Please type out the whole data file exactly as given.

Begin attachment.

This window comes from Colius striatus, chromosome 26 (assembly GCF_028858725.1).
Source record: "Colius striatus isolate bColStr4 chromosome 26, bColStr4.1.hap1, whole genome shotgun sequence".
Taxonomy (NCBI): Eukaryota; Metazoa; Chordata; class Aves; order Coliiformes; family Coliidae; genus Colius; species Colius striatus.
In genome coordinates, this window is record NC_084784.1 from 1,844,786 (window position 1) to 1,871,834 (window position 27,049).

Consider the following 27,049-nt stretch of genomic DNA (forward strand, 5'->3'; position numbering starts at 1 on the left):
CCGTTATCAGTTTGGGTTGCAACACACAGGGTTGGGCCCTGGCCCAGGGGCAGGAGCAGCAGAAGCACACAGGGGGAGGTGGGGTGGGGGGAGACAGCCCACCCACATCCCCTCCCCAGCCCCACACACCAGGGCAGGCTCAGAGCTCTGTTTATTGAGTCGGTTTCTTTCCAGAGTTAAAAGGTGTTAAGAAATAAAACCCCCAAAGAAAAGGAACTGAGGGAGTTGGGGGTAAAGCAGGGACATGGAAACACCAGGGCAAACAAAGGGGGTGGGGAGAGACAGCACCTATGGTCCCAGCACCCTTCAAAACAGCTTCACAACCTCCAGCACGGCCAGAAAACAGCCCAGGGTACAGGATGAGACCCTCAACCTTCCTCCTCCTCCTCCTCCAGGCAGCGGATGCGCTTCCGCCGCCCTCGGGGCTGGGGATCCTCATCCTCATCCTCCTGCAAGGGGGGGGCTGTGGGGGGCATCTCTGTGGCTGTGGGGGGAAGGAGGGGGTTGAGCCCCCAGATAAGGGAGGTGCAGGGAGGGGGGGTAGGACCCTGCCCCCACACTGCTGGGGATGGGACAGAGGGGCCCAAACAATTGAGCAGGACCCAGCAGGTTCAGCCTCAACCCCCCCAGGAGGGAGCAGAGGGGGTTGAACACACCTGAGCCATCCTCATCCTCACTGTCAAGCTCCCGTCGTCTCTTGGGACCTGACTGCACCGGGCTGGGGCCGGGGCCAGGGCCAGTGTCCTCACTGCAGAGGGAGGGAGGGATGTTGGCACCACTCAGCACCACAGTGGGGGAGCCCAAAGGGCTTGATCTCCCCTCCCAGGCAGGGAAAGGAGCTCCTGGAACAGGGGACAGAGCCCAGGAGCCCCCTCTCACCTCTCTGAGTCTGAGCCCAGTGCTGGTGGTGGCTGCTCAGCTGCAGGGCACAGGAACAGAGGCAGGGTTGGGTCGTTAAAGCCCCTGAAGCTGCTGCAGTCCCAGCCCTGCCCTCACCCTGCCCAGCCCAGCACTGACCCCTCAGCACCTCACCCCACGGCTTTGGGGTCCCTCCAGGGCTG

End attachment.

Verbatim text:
This window comes from Colius striatus, chromosome 26 (assembly GCF_028858725.1).
Source record: "Colius striatus isolate bColStr4 chromosome 26, bColStr4.1.hap1, whole genome shotgun sequence".
Taxonomy (NCBI): Eukaryota; Metazoa; Chordata; class Aves; order Coliiformes; family Coliidae; genus Colius; species Colius striatus.
In genome coordinates, this window is record NC_084784.1 from 1,844,786 (window position 1) to 1,871,834 (window position 27,049).

Consider the following 27,049-nt stretch of genomic DNA (forward strand, 5'->3'; position numbering starts at 1 on the left):
CCGTTATCAGTTTGGGTTGCAACACACAGGGTTGGGCCCTGGCCCAGGGGCAGGAGCAGCAGAAGCACACAGGGGGAGGTGGGGTGGGGGGAGACAGCCCACCCACATCCCCTCCCCAGCCCCACACACCAGGGCAGGCTCAGAGCTCTGTTTATTGAGTCGGTTTCTTTCCAGAGTTAAAAGGTGTTAAGAAATAAAACCCCCAAAGAAAAGGAACTGAGGGAGTTGGGGGTAAAGCAGGGACATGGAAACACCAGGGCAAACAAAGGGGGTGGGGAGAGACAGCACCTATGGTCCCAGCACCCTTCAAAACAGCTTCACAACCTCCAGCACGGCCAGAAAACAGCCCAGGGTACAGGATGAGACCCTCAACCTTCCTCCTCCTCCTCCTCCAGGCAGCGGATGCGCTTCCGCCGCCCTCGGGGCTGGGGATCCTCATCCTCATCCTCCTGCAAGGGGGGGGCTGTGGGGGGCATCTCTGTGGCTGTGGGGGGAAGGAGGGGGTTGAGCCCCCAGATAAGGGAGGTGCAGGGAGGGGGGGTAGGACCCTGCCCCCACACTGCTGGGGATGGGACAGAGGGGCCCAAACAATTGAGCAGGACCCAGCAGGTTCAGCCTCAACCCCCCCAGGAGGGAGCAGAGGGGGTTGAACACACCTGAGCCATCCTCATCCTCACTGTCAAGCTCCCGTCGTCTCTTGGGACCTGACTGCACCGGGCTGGGGCCGGGGCCAGGGCCAGTGTCCTCACTGCAGAGGGAGGGAGGGATGTTGGCACCACTCAGCACCACAGTGGGGGAGCCCAAAGGGCTTGATCTCCCCTCCCAGGCAGGGAAAGGAGCTCCTGGAACAGGGGACAGAGCCCAGGAGCCCCCTCTCACCTCTCTGAGTCTGAGCCCAGTGCTGGTGGTGGCTGCTCAGCTGCAGGGCACAGGAACAGAGGCAGGGTTGGGTCGTTAAAGCCCCTGAAGCTGCTGCAGTCCCAGCCCTGCCCTCACCCTGCCCAGCCCAGCACTGACCCCTCAGCACCTCACCCCACGGCTTTGGGGTCCCTCCAGGGCTG